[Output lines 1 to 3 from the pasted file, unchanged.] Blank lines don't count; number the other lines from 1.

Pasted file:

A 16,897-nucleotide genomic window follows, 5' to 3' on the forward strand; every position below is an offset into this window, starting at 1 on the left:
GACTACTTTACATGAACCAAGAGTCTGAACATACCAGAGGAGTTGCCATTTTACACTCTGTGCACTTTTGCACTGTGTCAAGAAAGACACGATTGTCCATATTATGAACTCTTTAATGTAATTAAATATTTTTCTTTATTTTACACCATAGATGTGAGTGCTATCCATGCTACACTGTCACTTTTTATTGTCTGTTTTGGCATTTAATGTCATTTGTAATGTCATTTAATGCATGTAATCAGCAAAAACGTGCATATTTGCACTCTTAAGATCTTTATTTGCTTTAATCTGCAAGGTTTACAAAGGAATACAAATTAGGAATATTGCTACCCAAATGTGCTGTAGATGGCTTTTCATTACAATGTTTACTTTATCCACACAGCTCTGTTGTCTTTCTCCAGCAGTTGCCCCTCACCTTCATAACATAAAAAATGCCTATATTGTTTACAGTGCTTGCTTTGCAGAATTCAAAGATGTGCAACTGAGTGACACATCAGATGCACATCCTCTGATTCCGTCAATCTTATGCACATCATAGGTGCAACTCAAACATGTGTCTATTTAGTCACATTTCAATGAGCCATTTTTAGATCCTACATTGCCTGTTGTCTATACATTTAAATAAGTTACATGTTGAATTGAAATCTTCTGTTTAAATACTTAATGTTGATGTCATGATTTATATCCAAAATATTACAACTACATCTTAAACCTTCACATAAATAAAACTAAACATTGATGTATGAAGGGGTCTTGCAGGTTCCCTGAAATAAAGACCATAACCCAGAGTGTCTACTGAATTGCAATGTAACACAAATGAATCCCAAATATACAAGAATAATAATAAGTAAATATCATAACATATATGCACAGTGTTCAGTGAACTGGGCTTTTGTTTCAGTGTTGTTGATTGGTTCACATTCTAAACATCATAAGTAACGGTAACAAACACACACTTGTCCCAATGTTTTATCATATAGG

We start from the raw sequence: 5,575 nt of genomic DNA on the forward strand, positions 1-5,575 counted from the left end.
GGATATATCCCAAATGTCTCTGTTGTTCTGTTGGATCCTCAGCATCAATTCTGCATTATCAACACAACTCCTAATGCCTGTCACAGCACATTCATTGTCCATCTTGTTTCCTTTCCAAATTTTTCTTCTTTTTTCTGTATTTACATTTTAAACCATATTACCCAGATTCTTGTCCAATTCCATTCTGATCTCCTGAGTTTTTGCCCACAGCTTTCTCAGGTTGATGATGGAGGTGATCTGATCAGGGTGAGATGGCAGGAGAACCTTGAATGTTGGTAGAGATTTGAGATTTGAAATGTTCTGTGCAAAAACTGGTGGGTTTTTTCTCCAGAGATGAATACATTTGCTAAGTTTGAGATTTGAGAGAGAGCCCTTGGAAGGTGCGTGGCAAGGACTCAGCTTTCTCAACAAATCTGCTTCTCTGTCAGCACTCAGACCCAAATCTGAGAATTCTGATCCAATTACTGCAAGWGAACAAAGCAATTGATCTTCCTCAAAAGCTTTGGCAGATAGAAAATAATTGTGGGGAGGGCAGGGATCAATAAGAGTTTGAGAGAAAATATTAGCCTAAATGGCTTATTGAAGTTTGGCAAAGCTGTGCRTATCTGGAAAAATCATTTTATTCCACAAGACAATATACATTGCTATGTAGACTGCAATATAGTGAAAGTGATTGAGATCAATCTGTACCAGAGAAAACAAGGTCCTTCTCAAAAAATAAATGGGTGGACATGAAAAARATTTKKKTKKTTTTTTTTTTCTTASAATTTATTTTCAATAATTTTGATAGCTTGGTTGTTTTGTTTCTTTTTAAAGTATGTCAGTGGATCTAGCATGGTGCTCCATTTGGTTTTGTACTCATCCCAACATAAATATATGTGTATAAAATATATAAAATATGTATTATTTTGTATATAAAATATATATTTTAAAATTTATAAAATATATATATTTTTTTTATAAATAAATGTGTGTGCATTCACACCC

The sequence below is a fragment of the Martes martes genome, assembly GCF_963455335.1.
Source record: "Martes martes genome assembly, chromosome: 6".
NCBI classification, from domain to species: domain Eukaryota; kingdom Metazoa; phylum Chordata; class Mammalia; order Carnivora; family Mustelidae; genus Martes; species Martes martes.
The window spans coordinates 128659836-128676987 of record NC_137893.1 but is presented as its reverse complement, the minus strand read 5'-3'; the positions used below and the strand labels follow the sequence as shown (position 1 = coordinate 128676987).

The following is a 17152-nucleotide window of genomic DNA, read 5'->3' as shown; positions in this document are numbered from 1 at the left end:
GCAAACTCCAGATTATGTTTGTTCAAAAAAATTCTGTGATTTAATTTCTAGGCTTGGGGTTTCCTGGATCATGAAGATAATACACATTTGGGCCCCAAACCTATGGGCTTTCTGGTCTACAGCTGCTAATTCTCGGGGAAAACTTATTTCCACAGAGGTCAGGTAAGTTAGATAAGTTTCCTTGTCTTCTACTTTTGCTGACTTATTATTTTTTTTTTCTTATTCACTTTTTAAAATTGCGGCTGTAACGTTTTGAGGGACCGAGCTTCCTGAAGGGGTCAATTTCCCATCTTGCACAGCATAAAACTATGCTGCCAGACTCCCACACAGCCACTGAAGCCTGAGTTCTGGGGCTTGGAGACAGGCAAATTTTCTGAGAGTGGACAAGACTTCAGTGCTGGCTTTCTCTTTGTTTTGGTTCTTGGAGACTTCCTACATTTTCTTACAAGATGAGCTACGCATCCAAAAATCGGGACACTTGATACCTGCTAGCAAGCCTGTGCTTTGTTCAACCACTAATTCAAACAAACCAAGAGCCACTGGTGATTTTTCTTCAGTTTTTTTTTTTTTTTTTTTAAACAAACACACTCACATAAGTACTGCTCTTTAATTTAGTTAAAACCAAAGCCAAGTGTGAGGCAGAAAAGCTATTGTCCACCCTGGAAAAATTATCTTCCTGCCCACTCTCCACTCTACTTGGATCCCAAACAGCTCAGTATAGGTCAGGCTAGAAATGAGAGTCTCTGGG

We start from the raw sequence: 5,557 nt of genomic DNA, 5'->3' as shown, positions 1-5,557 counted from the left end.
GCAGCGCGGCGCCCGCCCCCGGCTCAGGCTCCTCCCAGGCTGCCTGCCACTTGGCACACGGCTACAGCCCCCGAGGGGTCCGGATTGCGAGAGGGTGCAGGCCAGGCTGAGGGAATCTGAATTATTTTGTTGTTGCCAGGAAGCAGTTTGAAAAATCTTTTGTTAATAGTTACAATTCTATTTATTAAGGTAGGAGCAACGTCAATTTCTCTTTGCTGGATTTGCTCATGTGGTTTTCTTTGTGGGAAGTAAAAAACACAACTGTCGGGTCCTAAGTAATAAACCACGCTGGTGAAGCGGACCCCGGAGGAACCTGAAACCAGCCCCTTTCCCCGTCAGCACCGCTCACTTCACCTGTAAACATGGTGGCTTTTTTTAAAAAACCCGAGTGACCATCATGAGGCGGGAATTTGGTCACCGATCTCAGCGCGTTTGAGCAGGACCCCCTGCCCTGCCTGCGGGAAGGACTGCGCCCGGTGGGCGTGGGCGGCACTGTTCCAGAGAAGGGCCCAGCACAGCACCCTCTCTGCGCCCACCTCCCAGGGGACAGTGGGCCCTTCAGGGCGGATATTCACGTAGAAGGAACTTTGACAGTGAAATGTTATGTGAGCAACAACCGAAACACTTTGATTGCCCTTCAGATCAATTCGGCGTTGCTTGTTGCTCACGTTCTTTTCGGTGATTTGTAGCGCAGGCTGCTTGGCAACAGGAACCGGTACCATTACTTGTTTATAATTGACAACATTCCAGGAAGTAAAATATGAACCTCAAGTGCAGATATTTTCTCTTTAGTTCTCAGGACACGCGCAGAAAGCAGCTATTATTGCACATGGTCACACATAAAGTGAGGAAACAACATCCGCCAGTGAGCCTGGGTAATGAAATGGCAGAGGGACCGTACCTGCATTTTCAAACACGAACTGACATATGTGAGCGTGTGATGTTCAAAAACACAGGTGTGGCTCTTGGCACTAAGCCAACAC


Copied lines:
A 16,897-nucleotide genomic window follows, 5' to 3' on the forward strand; every position below is an offset into this window, starting at 1 on the left:
GACTACTTTACATGAACCAAGAGTCTGAACATACCAGAGGAGTTGCCATTTTACACTCTGTGCACTTTTGCACTGTGTCAAGAAAGACACGATTGTCCATATTATGAACTCTTTAATGTAATTAAATATTTTTCTTTATTTTACACCATAGATGTGAGTGCTATCCATGCTACACTGTCACTTTTTATTGTCTGTTTTGGCATTTAATGTCATTTGTAATGTCATTTAATGCATGTAATCAGCAAAAACGTGCATATTTGCACTCTTAAGATCTTTATTTGCTTTAATCTGCAAGGTTTACAAAGGAATACAAATTAGGAATATTGCTACCCAAATGTGCTGTAGATGGCTTTTCATTACAATGTTTACTTTATCCACACAGCTCTGTTGTCTTTCTCCAGCAGTTGCCCCTCACCTTCATAACATAAAAAATGCCTATATTGTTTACAGTGCTTGCTTTGCAGAATTCAAAGATGTGCAACTGAGTGACACATCAGATGCACATCCTCTGATTCCGTCAATCTTATGCACATCATAGGTGCAACTCAAACATGTGTCTATTTAGTCACATTTCAATGAGCCATTTTTAGATCCTACATTGCCTGTTGTCTATACATTTAAATAAGTTACATGTTGAATTGAAATCTTCTGTTTAAATACTTAATGTTGATGTCATGATTTATATCCAAAATATTACAACTACATCTTAAACCTTCACATAAATAAAACTAAACATTGATGTATGAAGGGGTCTTGCAGGTTCCCTGAAATAAAGACCATAACCCAGAGTGTCTACTGAATTGCAATGTAACACAAATGAATCCCAAATATACAAGAATAATAATAAGTAAATATCATAACATATATGCACAGTGTTCAGTGAACTGGGCTTTTGTTTCAGTGTTGTTGATTGGTTCACATTCTAAACATCATAAGTAACGGTAACAAACACACACTTGTCCCAATGTTTTATCATATAGG

We start from the raw sequence: 5,575 nt of genomic DNA on the forward strand, positions 1-5,575 counted from the left end.